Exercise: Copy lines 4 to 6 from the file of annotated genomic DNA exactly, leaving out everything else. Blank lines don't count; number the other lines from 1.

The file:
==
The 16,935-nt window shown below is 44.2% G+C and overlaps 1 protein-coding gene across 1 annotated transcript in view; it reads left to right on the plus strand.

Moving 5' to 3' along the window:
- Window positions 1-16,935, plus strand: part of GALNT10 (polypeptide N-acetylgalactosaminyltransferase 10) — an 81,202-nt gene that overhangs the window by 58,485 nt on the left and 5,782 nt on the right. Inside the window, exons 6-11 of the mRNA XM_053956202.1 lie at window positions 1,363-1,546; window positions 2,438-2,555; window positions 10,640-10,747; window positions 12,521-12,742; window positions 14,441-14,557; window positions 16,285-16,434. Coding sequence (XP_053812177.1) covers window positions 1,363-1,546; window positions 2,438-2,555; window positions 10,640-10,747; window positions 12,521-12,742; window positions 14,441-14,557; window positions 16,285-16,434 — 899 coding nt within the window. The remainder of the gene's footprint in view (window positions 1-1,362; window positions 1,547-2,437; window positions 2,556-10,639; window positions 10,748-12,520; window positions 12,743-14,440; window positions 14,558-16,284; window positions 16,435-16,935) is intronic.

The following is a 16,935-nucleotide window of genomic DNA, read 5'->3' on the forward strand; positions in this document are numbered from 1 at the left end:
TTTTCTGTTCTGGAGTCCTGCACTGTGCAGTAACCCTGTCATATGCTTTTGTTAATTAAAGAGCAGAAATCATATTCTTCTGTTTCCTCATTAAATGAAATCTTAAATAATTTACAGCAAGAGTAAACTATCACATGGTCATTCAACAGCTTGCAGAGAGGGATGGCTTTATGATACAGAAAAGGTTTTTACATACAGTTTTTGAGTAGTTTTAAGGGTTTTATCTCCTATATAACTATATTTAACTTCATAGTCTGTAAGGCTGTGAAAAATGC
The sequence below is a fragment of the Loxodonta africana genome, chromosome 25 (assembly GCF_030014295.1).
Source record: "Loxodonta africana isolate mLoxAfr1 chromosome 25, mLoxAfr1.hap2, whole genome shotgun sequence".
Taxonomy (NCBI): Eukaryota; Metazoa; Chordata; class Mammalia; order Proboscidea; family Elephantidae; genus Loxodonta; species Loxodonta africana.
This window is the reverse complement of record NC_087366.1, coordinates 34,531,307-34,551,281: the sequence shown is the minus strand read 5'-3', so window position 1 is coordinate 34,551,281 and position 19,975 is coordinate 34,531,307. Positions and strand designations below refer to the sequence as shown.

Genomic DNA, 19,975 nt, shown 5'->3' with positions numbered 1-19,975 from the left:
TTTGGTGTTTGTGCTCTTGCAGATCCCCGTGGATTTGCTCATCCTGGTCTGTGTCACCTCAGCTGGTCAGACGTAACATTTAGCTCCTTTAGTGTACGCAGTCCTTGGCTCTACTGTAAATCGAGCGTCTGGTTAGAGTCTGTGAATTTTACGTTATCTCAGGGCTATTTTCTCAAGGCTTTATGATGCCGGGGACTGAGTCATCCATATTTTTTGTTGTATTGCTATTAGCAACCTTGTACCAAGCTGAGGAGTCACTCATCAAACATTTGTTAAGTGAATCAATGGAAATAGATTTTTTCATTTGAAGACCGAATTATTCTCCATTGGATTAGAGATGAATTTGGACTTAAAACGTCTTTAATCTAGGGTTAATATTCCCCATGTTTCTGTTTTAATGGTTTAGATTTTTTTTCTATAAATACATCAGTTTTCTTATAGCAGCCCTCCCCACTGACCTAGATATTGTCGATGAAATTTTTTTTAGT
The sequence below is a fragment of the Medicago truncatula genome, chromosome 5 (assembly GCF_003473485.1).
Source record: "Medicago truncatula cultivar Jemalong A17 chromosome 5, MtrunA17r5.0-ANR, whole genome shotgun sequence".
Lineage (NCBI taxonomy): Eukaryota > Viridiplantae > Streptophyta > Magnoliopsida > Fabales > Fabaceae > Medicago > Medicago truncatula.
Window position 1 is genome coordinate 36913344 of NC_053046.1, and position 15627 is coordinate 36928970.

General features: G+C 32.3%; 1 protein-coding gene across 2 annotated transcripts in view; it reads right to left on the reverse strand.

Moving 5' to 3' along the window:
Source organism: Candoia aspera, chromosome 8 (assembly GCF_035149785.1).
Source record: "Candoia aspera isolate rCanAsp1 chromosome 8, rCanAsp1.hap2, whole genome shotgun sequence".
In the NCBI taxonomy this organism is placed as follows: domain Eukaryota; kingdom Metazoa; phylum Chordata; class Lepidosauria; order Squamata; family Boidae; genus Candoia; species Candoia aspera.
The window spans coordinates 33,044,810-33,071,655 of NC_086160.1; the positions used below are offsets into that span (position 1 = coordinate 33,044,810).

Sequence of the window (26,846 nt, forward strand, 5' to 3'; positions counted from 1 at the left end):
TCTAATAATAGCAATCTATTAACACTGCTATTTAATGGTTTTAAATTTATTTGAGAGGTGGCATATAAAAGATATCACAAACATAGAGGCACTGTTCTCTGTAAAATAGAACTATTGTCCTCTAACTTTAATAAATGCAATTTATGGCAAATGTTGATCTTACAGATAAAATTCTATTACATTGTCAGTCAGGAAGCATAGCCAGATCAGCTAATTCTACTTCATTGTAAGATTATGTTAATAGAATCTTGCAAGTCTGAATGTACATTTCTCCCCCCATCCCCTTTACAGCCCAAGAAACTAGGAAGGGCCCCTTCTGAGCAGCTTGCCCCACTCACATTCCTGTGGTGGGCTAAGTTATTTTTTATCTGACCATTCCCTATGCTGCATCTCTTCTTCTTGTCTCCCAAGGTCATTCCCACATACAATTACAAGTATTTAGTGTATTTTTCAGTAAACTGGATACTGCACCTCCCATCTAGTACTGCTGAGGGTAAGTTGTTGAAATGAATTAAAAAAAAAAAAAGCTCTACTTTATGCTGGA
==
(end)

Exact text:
The following is a 16,935-nucleotide window of genomic DNA, read 5'->3' on the forward strand; positions in this document are numbered from 1 at the left end:
TTTTCTGTTCTGGAGTCCTGCACTGTGCAGTAACCCTGTCATATGCTTTTGTTAATTAAAGAGCAGAAATCATATTCTTCTGTTTCCTCATTAAATGAAATCTTAAATAATTTACAGCAAGAGTAAACTATCACATGGTCATTCAACAGCTTGCAGAGAGGGATGGCTTTATGATACAGAAAAGGTTTTTACATACAGTTTTTGAGTAGTTTTAAGGGTTTTATCTCCTATATAACTATATTTAACTTCATAGTCTGTAAGGCTGTGAAAAATGC
The sequence below is a fragment of the Loxodonta africana genome, chromosome 25 (assembly GCF_030014295.1).